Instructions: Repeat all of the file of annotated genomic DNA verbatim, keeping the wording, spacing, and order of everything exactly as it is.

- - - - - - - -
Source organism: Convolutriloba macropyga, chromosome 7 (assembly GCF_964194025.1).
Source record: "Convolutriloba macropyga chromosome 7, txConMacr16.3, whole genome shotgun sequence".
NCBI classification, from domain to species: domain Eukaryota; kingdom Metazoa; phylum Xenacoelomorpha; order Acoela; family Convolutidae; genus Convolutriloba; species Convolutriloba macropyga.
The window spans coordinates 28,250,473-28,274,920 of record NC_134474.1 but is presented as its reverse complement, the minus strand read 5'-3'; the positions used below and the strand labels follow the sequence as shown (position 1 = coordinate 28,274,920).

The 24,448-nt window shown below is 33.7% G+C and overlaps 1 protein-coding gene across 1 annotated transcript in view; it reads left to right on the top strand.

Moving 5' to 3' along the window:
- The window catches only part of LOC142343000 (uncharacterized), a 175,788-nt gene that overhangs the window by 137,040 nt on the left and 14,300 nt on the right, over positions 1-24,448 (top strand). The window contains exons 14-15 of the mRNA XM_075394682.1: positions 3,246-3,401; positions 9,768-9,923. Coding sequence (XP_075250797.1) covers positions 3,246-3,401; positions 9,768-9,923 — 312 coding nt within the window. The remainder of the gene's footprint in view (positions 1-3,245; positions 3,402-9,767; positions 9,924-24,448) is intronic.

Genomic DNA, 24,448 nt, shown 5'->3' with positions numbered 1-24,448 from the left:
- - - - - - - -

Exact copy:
Source organism: Convolutriloba macropyga, chromosome 7 (assembly GCF_964194025.1).
Source record: "Convolutriloba macropyga chromosome 7, txConMacr16.3, whole genome shotgun sequence".
NCBI classification, from domain to species: domain Eukaryota; kingdom Metazoa; phylum Xenacoelomorpha; order Acoela; family Convolutidae; genus Convolutriloba; species Convolutriloba macropyga.
The window spans coordinates 28,250,473-28,274,920 of record NC_134474.1 but is presented as its reverse complement, the minus strand read 5'-3'; the positions used below and the strand labels follow the sequence as shown (position 1 = coordinate 28,274,920).

The 24,448-nt window shown below is 33.7% G+C and overlaps 1 protein-coding gene across 1 annotated transcript in view; it reads left to right on the top strand.

Moving 5' to 3' along the window:
- The window catches only part of LOC142343000 (uncharacterized), a 175,788-nt gene that overhangs the window by 137,040 nt on the left and 14,300 nt on the right, over positions 1-24,448 (top strand). The window contains exons 14-15 of the mRNA XM_075394682.1: positions 3,246-3,401; positions 9,768-9,923. Coding sequence (XP_075250797.1) covers positions 3,246-3,401; positions 9,768-9,923 — 312 coding nt within the window. The remainder of the gene's footprint in view (positions 1-3,245; positions 3,402-9,767; positions 9,924-24,448) is intronic.

Genomic DNA, 24,448 nt, shown 5'->3' with positions numbered 1-24,448 from the left: